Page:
The interior layout, fit and finish
Compared with the Audi R8 and McLaren 570S, you sit surprisingly high behind the wheel of the NSX, limiting knee and head room for taller drivers. There's plenty of height and reach adjustment to the steering wheel, though, so your feet will meet the pedals without the need to contort your legs at odd angles. While it takes some time to acclimatise to this relatively lofty driving position, its height means you can clearly see the front flanks of the car, so it’s easy enough to judge its size on tight roads.
In fact, visibility is good in general. Sure, it’s not comparable to that of a family hatchback, but good-sized door mirrors make spotting traffic to the side easy, while a large rear window helps you to see what’s following behind. For reverse parking you will be thankful of the standard rear-view camera, although you’ll lament the lack of standard front or rear parking sensors.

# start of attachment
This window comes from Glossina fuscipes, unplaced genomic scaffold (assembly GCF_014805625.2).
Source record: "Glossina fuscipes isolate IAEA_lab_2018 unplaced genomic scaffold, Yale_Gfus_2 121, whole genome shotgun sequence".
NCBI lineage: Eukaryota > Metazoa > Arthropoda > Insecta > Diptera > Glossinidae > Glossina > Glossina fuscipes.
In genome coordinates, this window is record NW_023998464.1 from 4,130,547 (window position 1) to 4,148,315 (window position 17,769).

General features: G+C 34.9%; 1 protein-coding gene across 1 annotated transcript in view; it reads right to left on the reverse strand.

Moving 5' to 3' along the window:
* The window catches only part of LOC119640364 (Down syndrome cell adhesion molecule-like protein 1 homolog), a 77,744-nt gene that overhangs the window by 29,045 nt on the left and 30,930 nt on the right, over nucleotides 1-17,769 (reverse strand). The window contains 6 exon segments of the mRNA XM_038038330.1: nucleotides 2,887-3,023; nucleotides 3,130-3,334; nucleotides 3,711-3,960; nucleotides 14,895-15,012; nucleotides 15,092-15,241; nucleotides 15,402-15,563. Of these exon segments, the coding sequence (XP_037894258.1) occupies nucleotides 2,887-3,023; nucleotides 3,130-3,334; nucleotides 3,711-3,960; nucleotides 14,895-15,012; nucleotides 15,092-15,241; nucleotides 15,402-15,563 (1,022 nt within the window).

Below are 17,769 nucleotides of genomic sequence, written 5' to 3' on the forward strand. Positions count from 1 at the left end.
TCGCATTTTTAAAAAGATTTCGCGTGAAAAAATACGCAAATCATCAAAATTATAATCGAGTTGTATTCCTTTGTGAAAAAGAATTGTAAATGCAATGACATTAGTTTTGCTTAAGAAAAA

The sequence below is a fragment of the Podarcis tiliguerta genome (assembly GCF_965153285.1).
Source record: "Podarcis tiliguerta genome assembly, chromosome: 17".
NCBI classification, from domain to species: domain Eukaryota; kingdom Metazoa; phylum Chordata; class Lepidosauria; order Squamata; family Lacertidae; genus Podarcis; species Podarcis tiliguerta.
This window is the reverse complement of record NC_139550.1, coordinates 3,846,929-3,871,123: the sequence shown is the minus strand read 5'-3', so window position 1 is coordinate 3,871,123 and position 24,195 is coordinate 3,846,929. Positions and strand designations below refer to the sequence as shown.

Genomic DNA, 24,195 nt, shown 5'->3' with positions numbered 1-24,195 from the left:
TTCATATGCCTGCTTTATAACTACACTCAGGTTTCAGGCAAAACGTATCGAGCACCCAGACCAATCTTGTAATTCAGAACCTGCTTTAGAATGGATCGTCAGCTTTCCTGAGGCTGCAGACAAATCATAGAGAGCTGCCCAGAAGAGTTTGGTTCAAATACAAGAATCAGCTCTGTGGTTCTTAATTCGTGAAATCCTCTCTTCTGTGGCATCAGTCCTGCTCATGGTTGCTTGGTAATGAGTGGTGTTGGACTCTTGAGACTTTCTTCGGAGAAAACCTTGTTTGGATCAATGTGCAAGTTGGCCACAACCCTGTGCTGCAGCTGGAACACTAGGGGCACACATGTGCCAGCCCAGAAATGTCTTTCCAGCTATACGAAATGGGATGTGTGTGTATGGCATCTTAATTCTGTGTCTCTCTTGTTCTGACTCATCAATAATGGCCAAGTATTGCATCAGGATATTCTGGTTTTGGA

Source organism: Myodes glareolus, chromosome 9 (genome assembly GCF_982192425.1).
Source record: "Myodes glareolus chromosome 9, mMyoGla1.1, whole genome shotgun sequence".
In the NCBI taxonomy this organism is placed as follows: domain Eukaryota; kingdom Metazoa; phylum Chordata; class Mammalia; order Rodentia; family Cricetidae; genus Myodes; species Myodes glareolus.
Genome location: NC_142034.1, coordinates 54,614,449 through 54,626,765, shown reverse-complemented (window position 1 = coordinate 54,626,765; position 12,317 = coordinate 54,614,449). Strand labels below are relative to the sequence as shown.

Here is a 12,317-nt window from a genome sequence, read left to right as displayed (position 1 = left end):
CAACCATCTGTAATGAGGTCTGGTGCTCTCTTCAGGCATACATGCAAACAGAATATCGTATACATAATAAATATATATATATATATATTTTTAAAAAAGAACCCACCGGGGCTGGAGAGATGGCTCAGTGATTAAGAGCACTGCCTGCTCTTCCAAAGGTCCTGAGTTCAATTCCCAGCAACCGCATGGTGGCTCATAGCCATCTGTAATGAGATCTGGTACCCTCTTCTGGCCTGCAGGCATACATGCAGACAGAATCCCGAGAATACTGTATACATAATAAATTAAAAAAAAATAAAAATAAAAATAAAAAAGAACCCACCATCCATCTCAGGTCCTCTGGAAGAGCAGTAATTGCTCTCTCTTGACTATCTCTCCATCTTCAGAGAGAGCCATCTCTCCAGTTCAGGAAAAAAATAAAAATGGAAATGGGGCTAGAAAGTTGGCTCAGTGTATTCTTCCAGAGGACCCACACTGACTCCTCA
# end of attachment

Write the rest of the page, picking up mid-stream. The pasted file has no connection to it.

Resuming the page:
Things are less commendable when you cast an eye around the dashboard. The fussy button layout requires plenty of familiarisation, and at this price range the infotainment system is downright poor. It looks and feels like an aftermarket add-on rather than a manufacturer installation; the 7.0in touchscreen’s confusing menus and small icons are tricky to hit while driving. The system is slow to respond to inputs and the graphics look old-fashioned, too. And if you were expecting sat-nav to be included, sorry, that’s an expensive option. Thankfully Apple CarPlay and Android Auto were introduced as standard equipment in 2019.
For the NSX’s exalted list price the perceived quality is also a let down. The standard leather seats have a cheap-looking sheen, the buttons feel ordinary instead of well damped, and the trim highlights around the dashboard are distinguished only by their cut-price feel. Compared to any rival of equivalent money, particularly the Audi R8, the NSX has a decidedly cut-price look and feel inside.